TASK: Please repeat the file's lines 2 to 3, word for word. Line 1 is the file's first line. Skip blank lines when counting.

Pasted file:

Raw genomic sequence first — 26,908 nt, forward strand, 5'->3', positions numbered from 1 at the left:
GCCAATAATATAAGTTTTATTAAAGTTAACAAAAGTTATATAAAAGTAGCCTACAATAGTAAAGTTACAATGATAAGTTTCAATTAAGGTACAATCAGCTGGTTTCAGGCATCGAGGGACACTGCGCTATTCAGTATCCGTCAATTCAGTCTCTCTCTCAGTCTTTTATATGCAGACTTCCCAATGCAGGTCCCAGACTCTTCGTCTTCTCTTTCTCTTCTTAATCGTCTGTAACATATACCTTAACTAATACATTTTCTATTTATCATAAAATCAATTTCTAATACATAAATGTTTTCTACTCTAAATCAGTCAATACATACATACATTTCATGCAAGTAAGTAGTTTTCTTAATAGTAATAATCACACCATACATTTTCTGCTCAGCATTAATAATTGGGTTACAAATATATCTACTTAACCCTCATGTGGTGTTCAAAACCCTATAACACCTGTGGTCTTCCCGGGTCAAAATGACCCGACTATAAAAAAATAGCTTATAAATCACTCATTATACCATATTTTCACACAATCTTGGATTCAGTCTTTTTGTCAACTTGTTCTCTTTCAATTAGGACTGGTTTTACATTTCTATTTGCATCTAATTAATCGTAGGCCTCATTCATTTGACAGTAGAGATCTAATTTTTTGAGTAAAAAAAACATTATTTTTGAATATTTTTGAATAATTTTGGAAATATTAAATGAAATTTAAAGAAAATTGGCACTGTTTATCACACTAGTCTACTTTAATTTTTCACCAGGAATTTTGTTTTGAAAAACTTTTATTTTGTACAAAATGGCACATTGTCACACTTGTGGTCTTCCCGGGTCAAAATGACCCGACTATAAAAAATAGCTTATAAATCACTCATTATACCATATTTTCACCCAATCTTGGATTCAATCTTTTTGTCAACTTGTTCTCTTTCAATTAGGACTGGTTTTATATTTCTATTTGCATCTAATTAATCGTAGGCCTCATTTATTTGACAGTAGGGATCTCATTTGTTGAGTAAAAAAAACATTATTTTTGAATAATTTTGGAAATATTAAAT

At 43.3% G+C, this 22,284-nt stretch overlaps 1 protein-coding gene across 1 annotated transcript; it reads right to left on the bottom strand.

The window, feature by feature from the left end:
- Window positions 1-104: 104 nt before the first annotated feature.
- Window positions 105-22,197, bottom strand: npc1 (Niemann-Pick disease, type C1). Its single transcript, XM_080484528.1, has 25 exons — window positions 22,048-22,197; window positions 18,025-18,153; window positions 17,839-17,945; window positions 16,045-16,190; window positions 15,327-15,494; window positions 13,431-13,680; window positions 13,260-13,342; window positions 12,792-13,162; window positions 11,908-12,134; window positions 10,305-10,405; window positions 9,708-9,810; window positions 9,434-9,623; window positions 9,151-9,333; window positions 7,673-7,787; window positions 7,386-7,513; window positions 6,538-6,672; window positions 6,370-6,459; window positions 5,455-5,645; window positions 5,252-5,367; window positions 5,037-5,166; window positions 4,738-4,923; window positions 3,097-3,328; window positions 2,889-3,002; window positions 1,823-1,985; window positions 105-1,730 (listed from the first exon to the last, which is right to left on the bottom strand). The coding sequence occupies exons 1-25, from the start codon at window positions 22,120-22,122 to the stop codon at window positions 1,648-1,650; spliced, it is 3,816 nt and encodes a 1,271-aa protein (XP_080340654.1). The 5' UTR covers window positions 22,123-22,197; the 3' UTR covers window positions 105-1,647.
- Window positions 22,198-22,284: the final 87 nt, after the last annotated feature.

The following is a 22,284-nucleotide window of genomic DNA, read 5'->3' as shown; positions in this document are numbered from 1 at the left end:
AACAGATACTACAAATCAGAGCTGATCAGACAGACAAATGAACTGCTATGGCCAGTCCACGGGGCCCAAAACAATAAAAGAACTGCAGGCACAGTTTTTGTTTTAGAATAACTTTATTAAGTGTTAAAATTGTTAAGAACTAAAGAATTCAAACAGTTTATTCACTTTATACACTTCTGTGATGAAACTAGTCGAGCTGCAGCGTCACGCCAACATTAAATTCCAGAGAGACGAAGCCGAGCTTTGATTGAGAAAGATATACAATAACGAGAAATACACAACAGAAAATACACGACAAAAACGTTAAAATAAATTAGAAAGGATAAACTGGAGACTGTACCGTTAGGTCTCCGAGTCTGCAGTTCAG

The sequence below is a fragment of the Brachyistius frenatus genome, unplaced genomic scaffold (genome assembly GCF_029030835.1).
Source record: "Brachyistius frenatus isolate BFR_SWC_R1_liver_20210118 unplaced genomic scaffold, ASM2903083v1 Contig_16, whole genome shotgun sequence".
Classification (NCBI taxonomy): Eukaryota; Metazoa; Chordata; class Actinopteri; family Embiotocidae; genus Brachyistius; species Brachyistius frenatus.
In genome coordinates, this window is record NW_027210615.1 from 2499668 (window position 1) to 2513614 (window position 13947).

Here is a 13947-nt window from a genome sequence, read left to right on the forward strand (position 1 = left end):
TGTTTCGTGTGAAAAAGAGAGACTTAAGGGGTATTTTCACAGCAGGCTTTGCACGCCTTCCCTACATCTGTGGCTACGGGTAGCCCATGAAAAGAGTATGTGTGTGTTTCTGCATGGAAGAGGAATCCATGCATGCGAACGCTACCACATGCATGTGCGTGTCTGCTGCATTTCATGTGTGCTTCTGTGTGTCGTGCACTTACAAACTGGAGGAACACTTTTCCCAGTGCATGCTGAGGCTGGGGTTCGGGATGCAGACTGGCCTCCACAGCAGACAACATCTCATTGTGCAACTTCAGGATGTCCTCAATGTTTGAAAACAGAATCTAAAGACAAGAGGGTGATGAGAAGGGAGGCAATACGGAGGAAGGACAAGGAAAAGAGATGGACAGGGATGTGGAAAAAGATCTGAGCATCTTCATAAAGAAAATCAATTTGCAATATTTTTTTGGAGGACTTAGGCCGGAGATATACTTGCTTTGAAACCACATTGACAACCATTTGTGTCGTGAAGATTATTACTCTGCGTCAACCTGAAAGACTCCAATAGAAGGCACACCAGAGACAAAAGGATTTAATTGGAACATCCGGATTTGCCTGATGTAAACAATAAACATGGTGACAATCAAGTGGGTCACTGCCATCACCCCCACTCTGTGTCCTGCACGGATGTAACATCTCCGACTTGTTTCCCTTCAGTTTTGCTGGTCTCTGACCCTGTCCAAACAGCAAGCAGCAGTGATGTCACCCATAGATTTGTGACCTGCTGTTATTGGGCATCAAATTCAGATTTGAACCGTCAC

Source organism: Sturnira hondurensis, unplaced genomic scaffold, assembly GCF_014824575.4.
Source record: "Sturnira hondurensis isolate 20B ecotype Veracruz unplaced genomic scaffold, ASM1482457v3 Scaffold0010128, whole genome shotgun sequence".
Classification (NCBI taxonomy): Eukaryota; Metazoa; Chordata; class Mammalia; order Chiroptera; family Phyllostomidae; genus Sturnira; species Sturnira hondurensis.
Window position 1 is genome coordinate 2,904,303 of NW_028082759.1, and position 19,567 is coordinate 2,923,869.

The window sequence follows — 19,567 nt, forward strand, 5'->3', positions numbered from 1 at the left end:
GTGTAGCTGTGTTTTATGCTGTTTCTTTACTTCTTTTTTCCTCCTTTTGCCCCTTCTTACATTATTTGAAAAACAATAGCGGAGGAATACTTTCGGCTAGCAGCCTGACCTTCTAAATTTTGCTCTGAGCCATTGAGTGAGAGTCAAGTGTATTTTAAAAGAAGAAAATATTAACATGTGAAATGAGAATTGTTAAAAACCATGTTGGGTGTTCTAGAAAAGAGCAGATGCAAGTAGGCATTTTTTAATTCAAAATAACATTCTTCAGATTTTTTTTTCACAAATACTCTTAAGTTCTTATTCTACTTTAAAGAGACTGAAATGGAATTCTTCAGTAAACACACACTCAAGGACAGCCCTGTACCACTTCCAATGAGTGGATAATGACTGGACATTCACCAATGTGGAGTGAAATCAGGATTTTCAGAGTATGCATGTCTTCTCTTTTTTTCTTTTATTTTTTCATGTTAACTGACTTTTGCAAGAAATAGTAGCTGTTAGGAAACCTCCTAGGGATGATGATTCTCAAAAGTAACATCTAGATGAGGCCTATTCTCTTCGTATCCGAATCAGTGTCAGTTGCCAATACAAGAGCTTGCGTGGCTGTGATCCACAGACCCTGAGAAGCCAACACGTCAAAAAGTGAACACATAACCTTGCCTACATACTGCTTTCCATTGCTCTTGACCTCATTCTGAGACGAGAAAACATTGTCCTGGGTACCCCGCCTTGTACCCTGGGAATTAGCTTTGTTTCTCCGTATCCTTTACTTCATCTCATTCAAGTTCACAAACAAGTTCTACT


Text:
GCCAATAATATAAGTTTTATTAAAGTTAACAAAAGTTATATAAAAGTAGCCTACAATAGTAAAGTTACAATGATAAGTTTCAATTAAGGTACAATCAGCTGGTTTCAGGCATCGAGGGACACTGCGCTATTCAGTATCCGTCAATTCAGTCTCTCTCTCAGTCTTTTATATGCAGACTTCCCAATGCAGGTCCCAGACTCTTCGTCTTCTCTTTCTCTTCTTAATCGTCTGTAACATATACCTTAACTAATACATTTTCTATTTATCATAAAATCAATTTCTAATACATAAATGTTTTCTACTCTAAATCAGTCAATACATACATACATTTCATGCAAGTAAGTAGTTTTCTTAATAGTAATAATCACACCATACATTTTCTGCTCAGCATTAATAATTGGGTTACAAATATATCTACTTAACCCTCATGTGGTGTTCAAAACCCTATAACACCTGTGGTCTTCCCGGGTCAAAATGACCCGACTATAAAAAAATAGCTTATAAATCACTCATTATACCATATTTTCACACAATCTTGGATTCAGTCTTTTTGTCAACTTGTTCTCTTTCAATTAGGACTGGTTTTACATTTCTATTTGCATCTAATTAATCGTAGGCCTCATTCATTTGACAGTAGAGATCTAATTTTTTGAGTAAAAAAAACATTATTTTTGAATATTTTTGAATAATTTTGGAAATATTAAATGAAATTTAAAGAAAATTGGCACTGTTTATCACACTAGTCTACTTTAATTTTTCACCAGGAATTTTGTTTTGAAAAACTTTTATTTTGTACAAAATGGCACATTGTCACACTTGTGGTCTTCCCGGGTCAAAATGACCCGACTATAAAAAATAGCTTATAAATCACTCATTATACCATATTTTCACCCAATCTTGGATTCAATCTTTTTGTCAACTTGTTCTCTTTCAATTAGGACTGGTTTTATATTTCTATTTGCATCTAATTAATCGTAGGCCTCATTTATTTGACAGTAGGGATCTCATTTGTTGAGTAAAAAAAACATTATTTTTGAATAATTTTGGAAATATTAAAT

At 43.3% G+C, this 22,284-nt stretch overlaps 1 protein-coding gene across 1 annotated transcript; it reads right to left on the bottom strand.